You are here
As we prepare to celebrate the feast of Saint Blaise next week I am reminded of a chapter in my book “What’s the Smoke for. And other Burning Questions about the Liturgy.” In it I recount how I was approached by someone who described herself as a new Catholic. She mentioned she had noticed how the priest placed candles around people’s throat while whispering something she could not understand. She found it all too strange and decided not to participate.
This made me think of the many rituals we have which might seen strange to people who are unfamiliar with them, and even to some of us who have celebrate them, year after year.
Of course, the woman who approached me must have attended Mass on February 3rd, the feast of St. Blaise, a 4th C. bishop and martyr. On that day we have the traditional blessing of the throats. And just to be clear, the words the priest used while he placed the candles around people’s throat were: “Through the intercession of Saint Blaise, Bishop and martyr may God deliver you from every disease of the throat and any other illness. In the name of the Father and of the Son and of the Holy Spirit.”
The little we know about St. Blaise comes from descriptions of the lives of saints which were written several centuries after his death. From these writings we learn that Blaise was a celebrated medical doctor when he was elected as bishop of Sebastea, Armenia, today’s Sivas, Turkey. He was brutally martyred around 316 during a wave of Christian persecution.
From the 6th C. on in the East and the 8th C. in the West the intercession of St. Blaise was invoked by people who were ill. By the 12th C. St. Blaise had become one of the most popular saints in Western Europe.
Two stories told about St. Blaise relate to the custom of blessing throats. According to the first story a distraught mother rushed her child to St. Blaise. The child was choking on a fishbone. After St. Blaise said a prayer the fishbone dislodged and the child was saved. Based on this miracle the intercession of St. Blaise is invoked when suffering from ailments of the throat as well as to prevent such ailments.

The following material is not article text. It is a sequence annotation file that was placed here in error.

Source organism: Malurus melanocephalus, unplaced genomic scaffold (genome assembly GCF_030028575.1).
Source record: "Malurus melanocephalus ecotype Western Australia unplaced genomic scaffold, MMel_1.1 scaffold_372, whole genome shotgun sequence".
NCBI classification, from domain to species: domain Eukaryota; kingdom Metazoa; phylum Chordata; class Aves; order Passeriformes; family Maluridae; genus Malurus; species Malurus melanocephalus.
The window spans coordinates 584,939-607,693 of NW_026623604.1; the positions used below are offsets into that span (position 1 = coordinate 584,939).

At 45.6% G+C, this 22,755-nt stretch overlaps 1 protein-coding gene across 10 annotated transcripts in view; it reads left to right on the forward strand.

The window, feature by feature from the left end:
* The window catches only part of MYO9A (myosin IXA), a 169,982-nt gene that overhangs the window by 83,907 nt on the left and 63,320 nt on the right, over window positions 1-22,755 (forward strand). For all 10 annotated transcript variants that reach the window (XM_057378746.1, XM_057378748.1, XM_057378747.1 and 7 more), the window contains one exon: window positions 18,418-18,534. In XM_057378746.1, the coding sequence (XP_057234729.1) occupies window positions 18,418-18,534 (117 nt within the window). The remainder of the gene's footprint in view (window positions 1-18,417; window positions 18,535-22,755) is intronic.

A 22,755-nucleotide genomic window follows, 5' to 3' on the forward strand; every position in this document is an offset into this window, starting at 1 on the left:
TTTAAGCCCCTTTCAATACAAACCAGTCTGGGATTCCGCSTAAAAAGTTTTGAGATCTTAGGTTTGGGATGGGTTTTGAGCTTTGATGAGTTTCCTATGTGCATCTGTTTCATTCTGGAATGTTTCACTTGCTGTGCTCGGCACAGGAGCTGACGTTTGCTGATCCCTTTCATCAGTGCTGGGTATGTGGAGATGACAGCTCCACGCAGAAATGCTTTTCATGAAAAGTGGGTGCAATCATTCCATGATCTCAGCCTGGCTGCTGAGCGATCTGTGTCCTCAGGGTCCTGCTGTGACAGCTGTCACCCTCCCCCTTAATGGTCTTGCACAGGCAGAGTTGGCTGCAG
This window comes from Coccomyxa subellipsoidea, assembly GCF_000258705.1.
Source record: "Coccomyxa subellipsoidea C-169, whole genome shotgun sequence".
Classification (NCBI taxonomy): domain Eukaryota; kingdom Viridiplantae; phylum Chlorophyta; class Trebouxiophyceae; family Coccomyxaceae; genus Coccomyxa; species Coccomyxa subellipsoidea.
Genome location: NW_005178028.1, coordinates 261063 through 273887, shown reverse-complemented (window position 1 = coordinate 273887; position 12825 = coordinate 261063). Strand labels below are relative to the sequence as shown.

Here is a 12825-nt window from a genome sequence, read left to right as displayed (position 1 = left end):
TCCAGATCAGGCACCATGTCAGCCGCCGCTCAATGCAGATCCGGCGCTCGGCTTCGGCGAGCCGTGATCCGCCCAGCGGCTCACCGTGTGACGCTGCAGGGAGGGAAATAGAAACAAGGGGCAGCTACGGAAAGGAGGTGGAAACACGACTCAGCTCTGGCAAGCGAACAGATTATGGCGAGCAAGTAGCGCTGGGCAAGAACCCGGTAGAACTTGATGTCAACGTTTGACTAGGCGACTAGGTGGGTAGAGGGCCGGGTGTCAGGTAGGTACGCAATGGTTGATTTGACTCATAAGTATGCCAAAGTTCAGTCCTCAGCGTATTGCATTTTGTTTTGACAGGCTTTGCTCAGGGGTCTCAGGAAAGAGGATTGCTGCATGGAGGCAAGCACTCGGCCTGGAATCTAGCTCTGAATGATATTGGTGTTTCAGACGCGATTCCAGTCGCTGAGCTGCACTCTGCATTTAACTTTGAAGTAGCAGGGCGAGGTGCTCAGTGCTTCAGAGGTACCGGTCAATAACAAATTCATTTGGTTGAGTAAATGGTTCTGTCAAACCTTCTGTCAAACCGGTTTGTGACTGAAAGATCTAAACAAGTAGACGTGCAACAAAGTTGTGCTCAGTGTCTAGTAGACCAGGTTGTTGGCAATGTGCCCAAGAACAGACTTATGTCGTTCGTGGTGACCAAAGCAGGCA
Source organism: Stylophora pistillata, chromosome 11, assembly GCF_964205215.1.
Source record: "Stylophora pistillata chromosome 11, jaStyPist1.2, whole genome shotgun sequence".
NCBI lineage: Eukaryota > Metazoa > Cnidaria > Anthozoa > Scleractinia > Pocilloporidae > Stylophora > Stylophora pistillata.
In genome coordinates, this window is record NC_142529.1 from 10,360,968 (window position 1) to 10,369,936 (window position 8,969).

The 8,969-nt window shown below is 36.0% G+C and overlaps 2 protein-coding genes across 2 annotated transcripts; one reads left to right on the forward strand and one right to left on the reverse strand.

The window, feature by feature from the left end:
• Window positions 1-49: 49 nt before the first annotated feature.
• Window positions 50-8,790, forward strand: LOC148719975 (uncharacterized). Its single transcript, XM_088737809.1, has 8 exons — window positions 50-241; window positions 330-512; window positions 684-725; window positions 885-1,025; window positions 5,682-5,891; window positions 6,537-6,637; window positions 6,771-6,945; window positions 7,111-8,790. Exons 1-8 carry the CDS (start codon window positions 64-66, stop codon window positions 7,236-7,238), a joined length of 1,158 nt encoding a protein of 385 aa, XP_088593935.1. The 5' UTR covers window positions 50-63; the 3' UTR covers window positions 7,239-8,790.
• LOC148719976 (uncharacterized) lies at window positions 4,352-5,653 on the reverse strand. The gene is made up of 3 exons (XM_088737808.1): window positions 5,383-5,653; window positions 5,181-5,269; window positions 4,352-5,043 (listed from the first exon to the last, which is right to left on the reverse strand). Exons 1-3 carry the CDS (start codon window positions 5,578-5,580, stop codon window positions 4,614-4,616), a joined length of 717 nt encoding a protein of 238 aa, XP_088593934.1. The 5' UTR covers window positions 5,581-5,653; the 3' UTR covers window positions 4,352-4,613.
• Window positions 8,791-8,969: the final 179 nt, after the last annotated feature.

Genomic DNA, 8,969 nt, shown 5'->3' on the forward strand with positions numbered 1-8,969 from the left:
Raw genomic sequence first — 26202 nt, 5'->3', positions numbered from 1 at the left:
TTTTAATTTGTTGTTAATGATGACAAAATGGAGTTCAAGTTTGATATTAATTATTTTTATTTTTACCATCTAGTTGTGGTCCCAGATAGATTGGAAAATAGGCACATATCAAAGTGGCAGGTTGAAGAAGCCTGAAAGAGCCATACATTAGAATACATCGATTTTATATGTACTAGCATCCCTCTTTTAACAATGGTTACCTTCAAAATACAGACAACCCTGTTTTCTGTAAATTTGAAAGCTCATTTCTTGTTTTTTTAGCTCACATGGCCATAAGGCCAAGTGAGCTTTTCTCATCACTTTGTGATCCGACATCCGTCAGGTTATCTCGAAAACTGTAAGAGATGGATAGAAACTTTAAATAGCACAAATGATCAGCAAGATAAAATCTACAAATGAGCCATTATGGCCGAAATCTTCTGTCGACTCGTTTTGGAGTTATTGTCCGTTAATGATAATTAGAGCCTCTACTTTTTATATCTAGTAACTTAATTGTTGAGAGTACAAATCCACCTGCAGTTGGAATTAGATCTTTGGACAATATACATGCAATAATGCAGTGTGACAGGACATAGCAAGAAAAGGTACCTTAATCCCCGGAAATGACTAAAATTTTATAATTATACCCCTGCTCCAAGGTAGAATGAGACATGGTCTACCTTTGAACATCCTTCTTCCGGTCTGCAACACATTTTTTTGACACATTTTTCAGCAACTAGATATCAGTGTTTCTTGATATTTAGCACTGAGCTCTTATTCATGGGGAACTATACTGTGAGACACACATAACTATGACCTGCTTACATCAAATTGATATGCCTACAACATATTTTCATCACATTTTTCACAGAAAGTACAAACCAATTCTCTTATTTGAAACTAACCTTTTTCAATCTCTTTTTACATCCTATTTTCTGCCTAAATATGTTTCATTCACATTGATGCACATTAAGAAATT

According to the second story a poor widow’s pig had been saved from a wolf by St. Blaise. Out of gratitude the widow brought 2 candles to prison so St. Blaise could have some light in his dark cell. Blaise is often depicted with two candles held together by a red ribbon. The red ribbon refers to the martyrdom suffered by St. Blaise. Based on this two candles tied together with a red ribbon are used during the blessing of the throats.
Even in our postmodern society, which is suspicious of any hint of superstition this blessing like many other similar rites remains popular among Catholics. They are the visible signs of a deep yet invisible reality. The blessing of the throats is a tangible reminder of God’s healing and saving presence among us. It is also an acknowledgement that we entrust ourselves to God’s providential care.
So, will you join us for Mass at 7:00am or noon on February 3 this year?
Today we celebrate the Baptism of the Lord and thus the Christmas season comes to an end. This might come as Christmas outside the church has been forcibly erased from our memories with the red and green of Christmas gradually being replaced by the red-only of the next commercial holiday, St. Valentine’s Day. In the church, though, the evergreens still stand and the poinsettias, though visibly tired, persist.